About Victoria Theatre & Concert Hall
After 4 years of refurbishment, the Victoria Theatre and Concert Hall opens its doors to the public once again. More than a century old, this national monument once played host to many international and local arts groups - many of which would be happy to utilise its grand stage once again.
Despite several changes, the building has retained its Victorian architectural style and still stands in its full glory along Empress Place. Some of these changes include the redevelopment of the Theatre and Concert Hall, the restoration of the Clock Tower and the modernising of facilities.
In light of its re-opening, the National Arts Council held a media tour and I went down to find out more about their new features.
The Clock Tower
To start, we were given an exclusive tour of the Clock Tower. Yes, if you've been in the vicinity, this is the clock that has been responsible for the melodious chiming every 15 minutes. More than a century old, it was surprising to find out that the original manufacturer of the clock in 1906, Gillett & Johnston, was still in business. The clock was sent back to London for refurbishing and most of its parts remain authentic.
Climbing all the way up to the bells was a thrilling experience - we stood amongst the five bells and waited for it to chime. With not much space at the top of the tower, we were all situated right next to a bell. Despite knowing when it was about to go off, I visibly jumped when the bell sounded its loud sonorous chime.
We were then led to the Theatre. Its acoustic timber walls are horizontally banded with cast-iron components recycled from the original classic red seats of the Victoria Theatre. This was a move to preserve some historical value. It also had a functional purpose, which was to improve the harmonization of acoustics.
The backing of the original seats has also been recycled and used as an exterior surface for the "floating Rubik's Cube" located at the Theatre's foyer space. This cube is a cantilevered box and is used to support the front-of-house programs. Set to contrast against the classical design, the cube is very modernised despite being made up of recycled material. Interestingly, these seat backings still sport their original seat numbers!
The Concert Hall
Next on our tour was the Concert Hall, which had a very classical feel to it. No surprises there, since the interior decor has remained relatively untouched. One of the biggest difference made to the Concert Hall building, is the replacement of the balcony, swapped out for one that is smaller and lighter.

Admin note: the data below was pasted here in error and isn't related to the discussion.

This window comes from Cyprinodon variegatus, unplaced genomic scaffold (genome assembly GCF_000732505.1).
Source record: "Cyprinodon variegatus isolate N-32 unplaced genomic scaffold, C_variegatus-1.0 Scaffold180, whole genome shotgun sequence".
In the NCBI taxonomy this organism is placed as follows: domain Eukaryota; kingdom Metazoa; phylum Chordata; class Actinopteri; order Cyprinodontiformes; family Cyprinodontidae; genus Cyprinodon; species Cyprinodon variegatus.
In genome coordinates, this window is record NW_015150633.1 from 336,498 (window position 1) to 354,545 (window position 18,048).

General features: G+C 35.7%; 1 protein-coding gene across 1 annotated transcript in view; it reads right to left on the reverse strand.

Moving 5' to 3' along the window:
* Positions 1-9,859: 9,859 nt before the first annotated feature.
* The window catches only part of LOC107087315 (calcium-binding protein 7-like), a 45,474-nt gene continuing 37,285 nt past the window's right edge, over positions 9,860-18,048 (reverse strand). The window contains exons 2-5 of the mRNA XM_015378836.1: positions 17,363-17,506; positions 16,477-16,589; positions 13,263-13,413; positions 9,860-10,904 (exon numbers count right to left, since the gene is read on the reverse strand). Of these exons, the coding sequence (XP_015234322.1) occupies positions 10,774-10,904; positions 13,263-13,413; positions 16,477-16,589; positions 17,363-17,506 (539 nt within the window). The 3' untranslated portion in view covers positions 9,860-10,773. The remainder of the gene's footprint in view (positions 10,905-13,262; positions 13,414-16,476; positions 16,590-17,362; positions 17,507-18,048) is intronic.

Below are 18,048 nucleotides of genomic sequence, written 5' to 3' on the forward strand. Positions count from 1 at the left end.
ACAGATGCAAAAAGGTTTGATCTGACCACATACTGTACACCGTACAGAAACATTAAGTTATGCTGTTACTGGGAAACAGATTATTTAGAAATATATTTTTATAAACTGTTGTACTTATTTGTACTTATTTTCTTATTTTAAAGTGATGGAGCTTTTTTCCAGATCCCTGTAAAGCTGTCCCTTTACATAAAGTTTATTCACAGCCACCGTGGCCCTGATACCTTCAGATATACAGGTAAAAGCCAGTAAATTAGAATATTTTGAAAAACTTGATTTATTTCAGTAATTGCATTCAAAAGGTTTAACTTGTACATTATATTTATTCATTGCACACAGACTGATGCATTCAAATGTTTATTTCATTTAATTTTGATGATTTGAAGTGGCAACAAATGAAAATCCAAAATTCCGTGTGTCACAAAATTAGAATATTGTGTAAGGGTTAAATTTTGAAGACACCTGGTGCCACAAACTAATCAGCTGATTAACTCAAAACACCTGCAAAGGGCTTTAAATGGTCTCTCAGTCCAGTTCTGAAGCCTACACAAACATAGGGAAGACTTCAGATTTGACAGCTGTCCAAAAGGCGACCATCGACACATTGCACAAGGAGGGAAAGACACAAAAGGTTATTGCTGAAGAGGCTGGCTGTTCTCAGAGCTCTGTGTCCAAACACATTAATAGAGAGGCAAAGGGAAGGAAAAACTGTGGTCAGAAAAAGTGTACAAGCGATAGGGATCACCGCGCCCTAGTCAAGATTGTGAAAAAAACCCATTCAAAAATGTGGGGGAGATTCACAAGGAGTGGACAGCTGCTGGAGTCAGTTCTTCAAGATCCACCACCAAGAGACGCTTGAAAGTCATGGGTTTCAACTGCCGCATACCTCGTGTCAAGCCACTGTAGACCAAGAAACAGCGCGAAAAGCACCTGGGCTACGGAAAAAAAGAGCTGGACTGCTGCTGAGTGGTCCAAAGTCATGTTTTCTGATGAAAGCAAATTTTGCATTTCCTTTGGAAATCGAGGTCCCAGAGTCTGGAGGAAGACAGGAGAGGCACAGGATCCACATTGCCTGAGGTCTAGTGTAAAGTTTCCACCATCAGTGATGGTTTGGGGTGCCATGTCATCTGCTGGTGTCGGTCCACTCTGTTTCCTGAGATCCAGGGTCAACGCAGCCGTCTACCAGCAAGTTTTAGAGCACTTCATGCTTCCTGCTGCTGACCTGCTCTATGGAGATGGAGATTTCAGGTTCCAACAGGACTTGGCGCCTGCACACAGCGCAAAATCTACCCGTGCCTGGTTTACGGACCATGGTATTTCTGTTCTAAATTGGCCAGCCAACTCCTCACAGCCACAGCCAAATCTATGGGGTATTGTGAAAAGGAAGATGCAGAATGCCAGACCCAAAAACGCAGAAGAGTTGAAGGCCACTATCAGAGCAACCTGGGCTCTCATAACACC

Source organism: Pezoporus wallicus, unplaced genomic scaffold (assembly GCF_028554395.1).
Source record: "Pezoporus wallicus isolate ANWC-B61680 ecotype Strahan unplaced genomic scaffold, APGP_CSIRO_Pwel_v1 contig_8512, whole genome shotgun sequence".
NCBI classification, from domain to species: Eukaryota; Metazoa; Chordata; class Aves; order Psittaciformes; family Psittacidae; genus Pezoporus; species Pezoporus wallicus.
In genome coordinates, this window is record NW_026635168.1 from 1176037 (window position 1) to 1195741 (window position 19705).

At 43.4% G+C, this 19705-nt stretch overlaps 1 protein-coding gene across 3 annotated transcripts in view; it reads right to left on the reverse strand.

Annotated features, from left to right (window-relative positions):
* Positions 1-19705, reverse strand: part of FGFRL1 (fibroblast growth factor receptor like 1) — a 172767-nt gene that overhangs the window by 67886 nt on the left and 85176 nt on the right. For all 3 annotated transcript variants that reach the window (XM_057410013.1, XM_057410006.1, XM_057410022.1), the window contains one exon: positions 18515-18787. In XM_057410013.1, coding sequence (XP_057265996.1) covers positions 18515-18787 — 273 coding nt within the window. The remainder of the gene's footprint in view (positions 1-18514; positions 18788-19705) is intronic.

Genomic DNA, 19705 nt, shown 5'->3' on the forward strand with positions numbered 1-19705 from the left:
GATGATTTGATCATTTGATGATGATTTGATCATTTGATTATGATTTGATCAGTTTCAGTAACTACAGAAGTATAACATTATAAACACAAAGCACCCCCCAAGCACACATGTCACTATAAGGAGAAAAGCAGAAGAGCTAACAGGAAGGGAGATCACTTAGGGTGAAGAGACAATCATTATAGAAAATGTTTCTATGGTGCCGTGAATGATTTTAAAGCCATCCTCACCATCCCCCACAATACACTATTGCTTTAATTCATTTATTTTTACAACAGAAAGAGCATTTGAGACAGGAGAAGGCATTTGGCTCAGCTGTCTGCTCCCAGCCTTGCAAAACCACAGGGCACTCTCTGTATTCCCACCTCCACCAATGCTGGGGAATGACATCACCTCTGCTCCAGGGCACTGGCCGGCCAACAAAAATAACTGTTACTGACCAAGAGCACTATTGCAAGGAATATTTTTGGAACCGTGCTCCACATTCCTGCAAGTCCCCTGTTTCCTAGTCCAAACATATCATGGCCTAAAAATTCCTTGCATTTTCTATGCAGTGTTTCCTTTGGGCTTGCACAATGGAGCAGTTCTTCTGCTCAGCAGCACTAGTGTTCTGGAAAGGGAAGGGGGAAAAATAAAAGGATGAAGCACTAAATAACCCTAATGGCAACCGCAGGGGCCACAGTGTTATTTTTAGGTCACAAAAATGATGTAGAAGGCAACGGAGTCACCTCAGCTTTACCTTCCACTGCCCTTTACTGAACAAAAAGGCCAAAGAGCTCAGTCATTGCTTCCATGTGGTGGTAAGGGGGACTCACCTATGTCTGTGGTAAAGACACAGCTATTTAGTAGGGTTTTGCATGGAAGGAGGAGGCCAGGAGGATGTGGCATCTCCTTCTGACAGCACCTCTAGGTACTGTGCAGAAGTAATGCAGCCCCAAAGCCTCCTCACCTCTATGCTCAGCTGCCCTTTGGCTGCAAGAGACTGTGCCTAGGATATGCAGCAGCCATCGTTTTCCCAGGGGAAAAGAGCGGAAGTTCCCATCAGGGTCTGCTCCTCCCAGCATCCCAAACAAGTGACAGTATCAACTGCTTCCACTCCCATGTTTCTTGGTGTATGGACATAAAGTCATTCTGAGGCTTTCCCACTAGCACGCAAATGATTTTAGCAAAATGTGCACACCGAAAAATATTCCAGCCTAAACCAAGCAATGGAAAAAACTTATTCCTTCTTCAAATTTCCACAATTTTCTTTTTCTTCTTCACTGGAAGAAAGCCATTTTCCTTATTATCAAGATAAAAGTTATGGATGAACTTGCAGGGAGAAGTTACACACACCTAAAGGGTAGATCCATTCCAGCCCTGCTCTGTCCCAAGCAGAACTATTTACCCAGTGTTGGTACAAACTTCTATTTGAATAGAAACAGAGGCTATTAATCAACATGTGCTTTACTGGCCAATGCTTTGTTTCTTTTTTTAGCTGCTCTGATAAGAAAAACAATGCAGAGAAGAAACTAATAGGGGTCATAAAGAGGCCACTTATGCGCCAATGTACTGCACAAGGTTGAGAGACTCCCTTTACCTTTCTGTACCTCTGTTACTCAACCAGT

The replacement was essential in removing the significantly large pillars that used to stand in the middle of the stairways leading up to the hall. In order to support the previously large and heavy balcony, these pillars extended beyond the concert hall itself. With the replacement balcony, not only have these awkward structures been removed, but the sound quality under the balcony has been improved.
Much of the redevelopment has improved the overall acoustics in both the Theatre and Concert Hall. However, this resulted in a slight reduction of their seating capacity. Still, it should be noted that this is a worthy compromise made to improve one's holistic concert experience.
You will also be pleased to know that the Central Atrium is now fully sheltered with a glass roof and yes - providing relief from our island's sunny weather - it is now air-conditioned too. Being the common area between the two buildings, it acts as an additional space for arts activities and also allows for easy access between buildings.
I was very impressed with the overall refurbishment of both the Theatre and Concert Hall. I particularly appreciate their ability to create a good amalgamation of the classical and the modern without diluting the original grandeur of the building. What we have now is a national monument that has been aesthetically and functionally improved, with all its historical value intact.
Getting to the Victoria Theatre & Concert Hall
Address: 11 Empress Place, Singapore 179558
Phone: 6908 8810
This post was made possible thanks to the National Arts Council.